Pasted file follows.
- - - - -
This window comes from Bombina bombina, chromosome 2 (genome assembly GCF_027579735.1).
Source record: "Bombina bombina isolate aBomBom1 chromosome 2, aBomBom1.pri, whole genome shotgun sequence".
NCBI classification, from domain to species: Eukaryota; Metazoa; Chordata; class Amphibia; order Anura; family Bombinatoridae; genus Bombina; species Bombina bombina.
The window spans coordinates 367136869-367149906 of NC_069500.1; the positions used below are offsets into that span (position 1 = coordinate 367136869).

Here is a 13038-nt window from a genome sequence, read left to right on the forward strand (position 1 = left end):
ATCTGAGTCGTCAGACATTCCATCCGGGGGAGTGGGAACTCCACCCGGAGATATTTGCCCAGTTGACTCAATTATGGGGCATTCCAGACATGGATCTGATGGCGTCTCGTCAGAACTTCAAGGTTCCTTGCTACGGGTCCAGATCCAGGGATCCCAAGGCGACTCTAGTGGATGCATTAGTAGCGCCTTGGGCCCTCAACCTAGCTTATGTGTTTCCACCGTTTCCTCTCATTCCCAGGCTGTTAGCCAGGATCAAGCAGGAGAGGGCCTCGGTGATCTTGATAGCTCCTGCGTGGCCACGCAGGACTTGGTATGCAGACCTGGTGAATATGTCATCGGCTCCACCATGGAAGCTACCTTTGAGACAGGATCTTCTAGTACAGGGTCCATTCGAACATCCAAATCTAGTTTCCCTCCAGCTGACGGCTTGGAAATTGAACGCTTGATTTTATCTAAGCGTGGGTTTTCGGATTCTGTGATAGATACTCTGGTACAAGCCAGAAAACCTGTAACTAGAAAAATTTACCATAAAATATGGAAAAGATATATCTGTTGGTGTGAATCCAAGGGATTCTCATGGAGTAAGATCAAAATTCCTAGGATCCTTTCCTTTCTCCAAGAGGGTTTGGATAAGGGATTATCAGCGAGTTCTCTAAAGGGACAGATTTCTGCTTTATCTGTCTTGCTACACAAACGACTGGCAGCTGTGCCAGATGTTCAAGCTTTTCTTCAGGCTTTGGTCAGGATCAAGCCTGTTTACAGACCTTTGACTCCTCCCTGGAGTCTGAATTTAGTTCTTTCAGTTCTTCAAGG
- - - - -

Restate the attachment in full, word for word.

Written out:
This window comes from Bombina bombina, chromosome 2 (genome assembly GCF_027579735.1).
Source record: "Bombina bombina isolate aBomBom1 chromosome 2, aBomBom1.pri, whole genome shotgun sequence".
NCBI classification, from domain to species: Eukaryota; Metazoa; Chordata; class Amphibia; order Anura; family Bombinatoridae; genus Bombina; species Bombina bombina.
The window spans coordinates 367136869-367149906 of NC_069500.1; the positions used below are offsets into that span (position 1 = coordinate 367136869).

Here is a 13038-nt window from a genome sequence, read left to right on the forward strand (position 1 = left end):
ATCTGAGTCGTCAGACATTCCATCCGGGGGAGTGGGAACTCCACCCGGAGATATTTGCCCAGTTGACTCAATTATGGGGCATTCCAGACATGGATCTGATGGCGTCTCGTCAGAACTTCAAGGTTCCTTGCTACGGGTCCAGATCCAGGGATCCCAAGGCGACTCTAGTGGATGCATTAGTAGCGCCTTGGGCCCTCAACCTAGCTTATGTGTTTCCACCGTTTCCTCTCATTCCCAGGCTGTTAGCCAGGATCAAGCAGGAGAGGGCCTCGGTGATCTTGATAGCTCCTGCGTGGCCACGCAGGACTTGGTATGCAGACCTGGTGAATATGTCATCGGCTCCACCATGGAAGCTACCTTTGAGACAGGATCTTCTAGTACAGGGTCCATTCGAACATCCAAATCTAGTTTCCCTCCAGCTGACGGCTTGGAAATTGAACGCTTGATTTTATCTAAGCGTGGGTTTTCGGATTCTGTGATAGATACTCTGGTACAAGCCAGAAAACCTGTAACTAGAAAAATTTACCATAAAATATGGAAAAGATATATCTGTTGGTGTGAATCCAAGGGATTCTCATGGAGTAAGATCAAAATTCCTAGGATCCTTTCCTTTCTCCAAGAGGGTTTGGATAAGGGATTATCAGCGAGTTCTCTAAAGGGACAGATTTCTGCTTTATCTGTCTTGCTACACAAACGACTGGCAGCTGTGCCAGATGTTCAAGCTTTTCTTCAGGCTTTGGTCAGGATCAAGCCTGTTTACAGACCTTTGACTCCTCCCTGGAGTCTGAATTTAGTTCTTTCAGTTCTTCAAGG